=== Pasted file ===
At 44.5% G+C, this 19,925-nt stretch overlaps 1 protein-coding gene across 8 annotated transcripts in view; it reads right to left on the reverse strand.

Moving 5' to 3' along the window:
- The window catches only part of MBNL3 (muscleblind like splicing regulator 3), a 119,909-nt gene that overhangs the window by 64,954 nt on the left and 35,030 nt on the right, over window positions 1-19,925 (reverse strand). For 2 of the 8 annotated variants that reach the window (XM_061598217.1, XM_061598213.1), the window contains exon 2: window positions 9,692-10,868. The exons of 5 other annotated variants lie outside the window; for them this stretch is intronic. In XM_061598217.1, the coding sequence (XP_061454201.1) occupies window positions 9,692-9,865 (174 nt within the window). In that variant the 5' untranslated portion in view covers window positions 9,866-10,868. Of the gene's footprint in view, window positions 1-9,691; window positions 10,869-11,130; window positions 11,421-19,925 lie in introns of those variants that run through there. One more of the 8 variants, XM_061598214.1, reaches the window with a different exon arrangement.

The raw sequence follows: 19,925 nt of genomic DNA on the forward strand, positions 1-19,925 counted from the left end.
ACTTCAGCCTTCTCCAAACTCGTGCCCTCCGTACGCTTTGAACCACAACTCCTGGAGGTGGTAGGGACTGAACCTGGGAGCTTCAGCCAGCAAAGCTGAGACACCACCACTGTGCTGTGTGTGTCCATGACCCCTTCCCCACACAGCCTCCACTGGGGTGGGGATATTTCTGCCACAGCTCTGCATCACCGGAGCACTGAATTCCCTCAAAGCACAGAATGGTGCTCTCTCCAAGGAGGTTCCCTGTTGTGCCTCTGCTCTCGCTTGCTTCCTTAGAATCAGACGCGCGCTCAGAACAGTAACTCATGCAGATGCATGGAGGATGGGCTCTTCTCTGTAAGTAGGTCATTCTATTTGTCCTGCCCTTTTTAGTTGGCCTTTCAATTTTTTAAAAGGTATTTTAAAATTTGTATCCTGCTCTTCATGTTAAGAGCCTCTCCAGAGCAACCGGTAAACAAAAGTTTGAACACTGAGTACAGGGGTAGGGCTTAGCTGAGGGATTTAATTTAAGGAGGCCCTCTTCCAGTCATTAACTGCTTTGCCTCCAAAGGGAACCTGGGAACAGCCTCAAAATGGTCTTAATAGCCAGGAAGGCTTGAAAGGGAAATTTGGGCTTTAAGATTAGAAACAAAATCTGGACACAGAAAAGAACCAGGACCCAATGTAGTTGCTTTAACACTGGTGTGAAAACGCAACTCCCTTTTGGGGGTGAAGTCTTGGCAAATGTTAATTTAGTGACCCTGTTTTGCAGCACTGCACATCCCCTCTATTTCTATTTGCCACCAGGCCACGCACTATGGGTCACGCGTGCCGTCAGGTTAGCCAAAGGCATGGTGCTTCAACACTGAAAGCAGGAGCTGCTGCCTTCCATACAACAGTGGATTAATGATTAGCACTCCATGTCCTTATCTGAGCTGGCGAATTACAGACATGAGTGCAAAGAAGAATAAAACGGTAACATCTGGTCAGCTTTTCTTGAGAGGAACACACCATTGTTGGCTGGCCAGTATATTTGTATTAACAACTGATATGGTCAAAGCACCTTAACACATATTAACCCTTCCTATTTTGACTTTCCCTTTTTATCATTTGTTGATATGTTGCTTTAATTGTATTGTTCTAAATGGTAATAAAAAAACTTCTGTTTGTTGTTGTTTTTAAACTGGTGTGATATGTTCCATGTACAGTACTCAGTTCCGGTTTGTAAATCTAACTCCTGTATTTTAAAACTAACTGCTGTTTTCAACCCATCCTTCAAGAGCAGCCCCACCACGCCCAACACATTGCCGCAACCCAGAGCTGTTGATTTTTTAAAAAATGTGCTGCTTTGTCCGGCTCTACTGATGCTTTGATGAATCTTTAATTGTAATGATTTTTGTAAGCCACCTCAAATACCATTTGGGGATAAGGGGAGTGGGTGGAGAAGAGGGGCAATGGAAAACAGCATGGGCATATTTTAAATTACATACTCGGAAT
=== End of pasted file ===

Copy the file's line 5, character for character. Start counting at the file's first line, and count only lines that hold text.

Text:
ACTTCAGCCTTCTCCAAACTCGTGCCCTCCGTACGCTTTGAACCACAACTCCTGGAGGTGGTAGGGACTGAACCTGGGAGCTTCAGCCAGCAAAGCTGAGACACCACCACTGTGCTGTGTGTGTCCATGACCCCTTCCCCACACAGCCTCCACTGGGGTGGGGATATTTCTGCCACAGCTCTGCATCACCGGAGCACTGAATTCCCTCAAAGCACAGAATGGTGCTCTCTCCAAGGAGGTTCCCTGTTGTGCCTCTGCTCTCGCTTGCTTCCTTAGAATCAGACGCGCGCTCAGAACAGTAACTCATGCAGATGCATGGAGGATGGGCTCTTCTCTGTAAGTAGGTCATTCTATTTGTCCTGCCCTTTTTAGTTGGCCTTTCAATTTTTTAAAAGGTATTTTAAAATTTGTATCCTGCTCTTCATGTTAAGAGCCTCTCCAGAGCAACCGGTAAACAAAAGTTTGAACACTGAGTACAGGGGTAGGGCTTAGCTGAGGGATTTAATTTAAGGAGGCCCTCTTCCAGTCATTAACTGCTTTGCCTCCAAAGGGAACCTGGGAACAGCCTCAAAATGGTCTTAATAGCCAGGAAGGCTTGAAAGGGAAATTTGGGCTTTAAGATTAGAAACAAAATCTGGACACAGAAAAGAACCAGGACCCAATGTAGTTGCTTTAACACTGGTGTGAAAACGCAACTCCCTTTTGGGGGTGAAGTCTTGGCAAATGTTAATTTAGTGACCCTGTTTTGCAGCACTGCACATCCCCTCTATTTCTATTTGCCACCAGGCCACGCACTATGGGTCACGCGTGCCGTCAGGTTAGCCAAAGGCATGGTGCTTCAACACTGAAAGCAGGAGCTGCTGCCTTCCATACAACAGTGGATTAATGATTAGCACTCCATGTCCTTATCTGAGCTGGCGAATTACAGACATGAGTGCAAAGAAGAATAAAACGGTAACATCTGGTCAGCTTTTCTTGAGAGGAACACACCATTGTTGGCTGGCCAGTATATTTGTATTAACAACTGATATGGTCAAAGCACCTTAACACATATTAACCCTTCCTATTTTGACTTTCCCTTTTTATCATTTGTTGATATGTTGCTTTAATTGTATTGTTCTAAATGGTAATAAAAAAACTTCTGTTTGTTGTTGTTTTTAAACTGGTGTGATATGTTCCATGTACAGTACTCAGTTCCGGTTTGTAAATCTAACTCCTGTATTTTAAAACTAACTGCTGTTTTCAACCCATCCTTCAAGAGCAGCCCCACCACGCCCAACACATTGCCGCAACCCAGAGCTGTTGATTTTTTAAAAAATGTGCTGCTTTGTCCGGCTCTACTGATGCTTTGATGAATCTTTAATTGTAATGATTTTTGTAAGCCACCTCAAATACCATTTGGGGATAAGGGGAGTGGGTGGAGAAGAGGGGCAATGGAAAACAGCATGGGCATATTTTAAATTACATACTCGGAAT